Undergraduate and Graduate Seminar
This course offers an understanding of the interdisciplinary field of environmental, health and population history and will discuss historical and policy debates with a cross-cutting, comparative relevance: such as the making and subjugation of colonized peoples and natural and disease landscapes under British colonial rule; modernizing states and their interest in development and knowledge and technology building, the movement and migration of populations, and changing place of public health and healing in south Asia. The key aim of the course will be to introduce students to reading and analyzing a range of historical scholarship, and interdisciplinary research on environment, health, medicine and populations in South Asia and to introduce them to an exploration of primary sources for research; and also to probe the challenges posed by archives and sources in these fields. Some of the overarching questions that shape this course are as follows: How have environmental pasts and medical histories been interpreted, debated and what is their contemporary resonance? What have been the encounters (political, intellectual, legal, social and cultural) between the environment, its changing landscapes, and state? How have citizens, indigenous communities, and vernacular healers mediated and shaped these encounters and inserted their claims for sustainability, subsistence or survival? How have these changing landscapes shaped norms about bodies, care, and beliefs? The course focuses on South Asia but also urges students to think and make linkages beyond regional geographies in examining interconnected ideas and practices in histories of the environment, medicine, and health. Topics will therefore include (and students are invited to add to these perspectives and suggest additional discussion themes): colonial and globalized circuits of medical knowledge, with comparative case studies from Africa and East Asia; and the travel and translation of environmental ideas and of medical practices through growing global networks.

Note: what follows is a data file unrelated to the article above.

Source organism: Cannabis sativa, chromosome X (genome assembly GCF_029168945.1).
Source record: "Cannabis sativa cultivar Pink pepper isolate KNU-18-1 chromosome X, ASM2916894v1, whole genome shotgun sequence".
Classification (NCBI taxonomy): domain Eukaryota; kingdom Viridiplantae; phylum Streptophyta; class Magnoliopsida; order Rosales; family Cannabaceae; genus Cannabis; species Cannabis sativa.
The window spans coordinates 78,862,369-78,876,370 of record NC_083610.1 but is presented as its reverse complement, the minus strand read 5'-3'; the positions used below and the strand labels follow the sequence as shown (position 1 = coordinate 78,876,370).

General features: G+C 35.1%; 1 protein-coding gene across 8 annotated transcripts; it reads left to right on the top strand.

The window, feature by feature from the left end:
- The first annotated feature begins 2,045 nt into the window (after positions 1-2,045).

Link to Vergil